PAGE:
Rain. So take a look at a static shot of the national radar composite instead.
We had an abbreviated flight last night; lasting from about 8 PM to 2 AM, and it wasn’t particularly widespread. I’m pretty sure the birds are as sick of the rain as i am but at least it was spread out and not too heavy.
Big night for the Atlantic and especially the Mississippi Flyways.
San Diego is reporting the first Lazuli Buntings and Western Kingbirds. We don’t usually get Ash-throated Flycatchers in the Metro area but the Central Valley (CA) is now reporting them.
Locally: Hammond’s Flycatchers, House Wrens, Bullock’s Orioles and Yellow Warblers have now been reported.
A few rain cells had to be dodged last night but the birds were out in front and then came in behind the largest of them. I didn’t hear of any new arrivals just more of the ones mentioned yesterday.
The real news is the powerful and well organized spring cyclone that will rake the Oregon and Washington coasts with gusts up to 70 mph. The winds will initially be out of the south and maybe some diurnal migrants will take advantage. HERE is a great write up about the forecast by Cliff Mass.
When you look at the Wind Power Density map you can see two things jump out — the power of the approaching storm and the stream lines out of the south right up the Central Flyway — and indeed that flyway was very active last night; from Brownsville to Minot.
This is way past getting old so lets not discuss it.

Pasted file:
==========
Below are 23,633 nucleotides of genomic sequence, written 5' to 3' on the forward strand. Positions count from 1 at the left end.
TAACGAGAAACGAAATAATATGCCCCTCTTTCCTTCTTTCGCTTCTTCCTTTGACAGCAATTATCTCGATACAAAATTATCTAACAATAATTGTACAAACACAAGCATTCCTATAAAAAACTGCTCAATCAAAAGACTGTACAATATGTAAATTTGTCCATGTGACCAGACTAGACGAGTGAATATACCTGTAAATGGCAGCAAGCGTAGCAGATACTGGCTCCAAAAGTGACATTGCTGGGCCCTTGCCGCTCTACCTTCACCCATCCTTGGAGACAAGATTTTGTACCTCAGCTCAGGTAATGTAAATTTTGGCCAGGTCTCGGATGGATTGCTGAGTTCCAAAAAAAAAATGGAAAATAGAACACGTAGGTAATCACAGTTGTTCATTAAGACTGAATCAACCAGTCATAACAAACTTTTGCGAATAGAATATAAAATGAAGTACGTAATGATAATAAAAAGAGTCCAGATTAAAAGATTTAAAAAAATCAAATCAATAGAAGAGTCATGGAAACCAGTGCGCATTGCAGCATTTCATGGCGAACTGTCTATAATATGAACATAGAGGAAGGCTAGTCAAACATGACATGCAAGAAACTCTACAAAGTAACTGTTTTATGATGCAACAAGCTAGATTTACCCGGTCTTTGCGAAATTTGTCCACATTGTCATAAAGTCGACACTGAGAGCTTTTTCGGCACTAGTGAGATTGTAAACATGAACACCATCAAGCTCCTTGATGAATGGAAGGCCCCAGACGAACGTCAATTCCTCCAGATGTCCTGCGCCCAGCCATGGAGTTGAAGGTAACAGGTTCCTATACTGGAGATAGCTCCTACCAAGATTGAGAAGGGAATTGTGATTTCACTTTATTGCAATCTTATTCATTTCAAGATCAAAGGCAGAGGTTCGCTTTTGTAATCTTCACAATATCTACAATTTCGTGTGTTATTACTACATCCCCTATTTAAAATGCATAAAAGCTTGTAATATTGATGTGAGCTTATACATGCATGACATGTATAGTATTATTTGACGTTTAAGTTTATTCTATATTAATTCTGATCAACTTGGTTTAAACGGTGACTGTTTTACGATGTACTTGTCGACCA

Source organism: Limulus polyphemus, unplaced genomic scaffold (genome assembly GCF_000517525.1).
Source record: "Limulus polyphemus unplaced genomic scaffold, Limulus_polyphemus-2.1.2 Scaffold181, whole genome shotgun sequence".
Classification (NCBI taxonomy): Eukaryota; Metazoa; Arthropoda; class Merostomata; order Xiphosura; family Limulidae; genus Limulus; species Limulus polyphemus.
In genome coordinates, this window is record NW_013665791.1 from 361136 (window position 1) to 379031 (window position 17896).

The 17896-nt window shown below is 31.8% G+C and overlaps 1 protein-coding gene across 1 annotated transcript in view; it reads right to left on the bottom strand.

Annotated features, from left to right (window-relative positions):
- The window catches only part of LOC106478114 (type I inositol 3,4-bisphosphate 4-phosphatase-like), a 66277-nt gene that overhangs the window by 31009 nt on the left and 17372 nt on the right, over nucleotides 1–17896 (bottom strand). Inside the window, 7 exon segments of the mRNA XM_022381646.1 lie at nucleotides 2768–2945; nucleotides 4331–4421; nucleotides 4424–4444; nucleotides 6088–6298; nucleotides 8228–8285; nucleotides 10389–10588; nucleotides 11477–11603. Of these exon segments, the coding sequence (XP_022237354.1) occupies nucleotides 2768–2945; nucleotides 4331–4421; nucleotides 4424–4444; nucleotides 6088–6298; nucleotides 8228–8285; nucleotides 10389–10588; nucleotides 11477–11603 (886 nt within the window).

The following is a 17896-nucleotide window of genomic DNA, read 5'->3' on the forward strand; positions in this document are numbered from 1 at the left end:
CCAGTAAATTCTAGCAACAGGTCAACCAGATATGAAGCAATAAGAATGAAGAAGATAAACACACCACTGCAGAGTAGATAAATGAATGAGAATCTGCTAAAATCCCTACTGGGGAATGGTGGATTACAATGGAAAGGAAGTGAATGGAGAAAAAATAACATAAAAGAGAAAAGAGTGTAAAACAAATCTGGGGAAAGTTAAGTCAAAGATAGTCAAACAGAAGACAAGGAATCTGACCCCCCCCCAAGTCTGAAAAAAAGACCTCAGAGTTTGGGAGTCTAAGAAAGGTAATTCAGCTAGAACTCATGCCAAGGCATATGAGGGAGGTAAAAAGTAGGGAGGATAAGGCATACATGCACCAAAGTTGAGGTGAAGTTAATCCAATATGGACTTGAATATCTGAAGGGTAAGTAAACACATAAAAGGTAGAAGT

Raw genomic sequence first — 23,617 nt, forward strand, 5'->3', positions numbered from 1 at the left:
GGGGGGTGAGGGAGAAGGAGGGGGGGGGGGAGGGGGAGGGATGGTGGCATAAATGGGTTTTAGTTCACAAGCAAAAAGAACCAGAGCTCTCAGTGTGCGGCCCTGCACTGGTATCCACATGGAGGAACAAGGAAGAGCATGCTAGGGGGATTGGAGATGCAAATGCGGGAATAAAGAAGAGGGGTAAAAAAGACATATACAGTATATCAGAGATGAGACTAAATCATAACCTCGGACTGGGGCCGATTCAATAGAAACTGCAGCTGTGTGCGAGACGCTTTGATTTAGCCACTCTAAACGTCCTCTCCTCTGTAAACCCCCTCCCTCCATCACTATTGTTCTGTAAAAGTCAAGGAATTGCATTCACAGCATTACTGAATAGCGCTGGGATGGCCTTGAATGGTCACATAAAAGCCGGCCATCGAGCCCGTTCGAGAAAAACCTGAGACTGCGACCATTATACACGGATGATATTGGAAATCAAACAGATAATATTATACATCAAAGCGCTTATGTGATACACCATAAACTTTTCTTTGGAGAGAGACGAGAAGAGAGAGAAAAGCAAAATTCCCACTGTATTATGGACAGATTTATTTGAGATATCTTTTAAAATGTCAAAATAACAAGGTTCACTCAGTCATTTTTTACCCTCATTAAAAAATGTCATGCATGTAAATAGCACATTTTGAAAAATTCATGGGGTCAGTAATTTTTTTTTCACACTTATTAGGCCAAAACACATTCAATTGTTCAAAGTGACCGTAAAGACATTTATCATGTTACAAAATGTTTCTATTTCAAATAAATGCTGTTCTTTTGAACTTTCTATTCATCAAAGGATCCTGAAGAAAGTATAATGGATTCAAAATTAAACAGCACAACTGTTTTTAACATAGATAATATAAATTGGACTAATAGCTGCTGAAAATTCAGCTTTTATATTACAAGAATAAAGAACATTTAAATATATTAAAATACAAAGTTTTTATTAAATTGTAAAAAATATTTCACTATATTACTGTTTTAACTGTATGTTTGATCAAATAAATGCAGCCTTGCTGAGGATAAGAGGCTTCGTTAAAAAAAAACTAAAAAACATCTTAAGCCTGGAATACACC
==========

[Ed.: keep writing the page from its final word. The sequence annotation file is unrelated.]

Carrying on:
Black-headed Grosbeaks in San Diego, Ospreys, Rufus Hummingbirds, and most Swallows are firmly established in the Metro Region.
Elsewhere at the national level we can see the SE and Gulf Coast hopping. A few storms to dodge here and there but plenty of open air. Thanks Paul!
We haven’t had 2 consecutive dry days at PDX since Feb 12-13. 3 consecutive days? Go back to Jan 12-16 with snow on the ground and highs <32
After the wettest Feb on record, PDX is knocking on the door of another record in March. Record: 7.89″. Current: 7.00″
A very rainy weekend — again. It cleared up late Saturday night but too late for any birds of significant numbers to move north.
But, last night was clear and there was an accommodating south wind so the birds were on the move. We’re still at the beginning of the migration so we are not getting “green doughnuts” but we do have some 20+ dBZ returns.
In the Central Valley more Western Kingbirds are being reported as well as Common Yellowthroats. In the Portland area Violet-green Swallows, Rufus Hummingbirds, Osprey and an increasing number of shorebirds. I observed over sixty Greater Yellowlegs, a few L.B. Dowitchers and a large flock of peeps (unidentified) on the wing this weekend.
The Central and Mississippi Flyways were also pretty active last night. National Composite Radar is included thanks to Paul
First clear night in a LONG time and winds out of the south = a pretty decent and widespread movement of north bound migrants. Decent enough that i even put in the loop from Gray’s Harbor (LGX)
Looking at the wind map we can see why there was very little movement up the Atlantic Flyway and some decent flights up the Central Flyway.
A few shorebirds are popping up, swallows are becoming more widely reported including early vanguard Cliff and Northern Rough-wing, and the Snow Goose numbers are way down on Sauvie Island.
Well, another night of rain. The birds are still fighting to get north and picking their way through the gaps and along the edges. The Hydrometeor sounding is the best way to see this so it is the loop i put in the gallery today.
I also put in a snap of the National Composite from Paul’s archive. Really, the only activity is in Texas and the Central Valley of CA. So, we’re not in a full blown race to the north yet — but soon.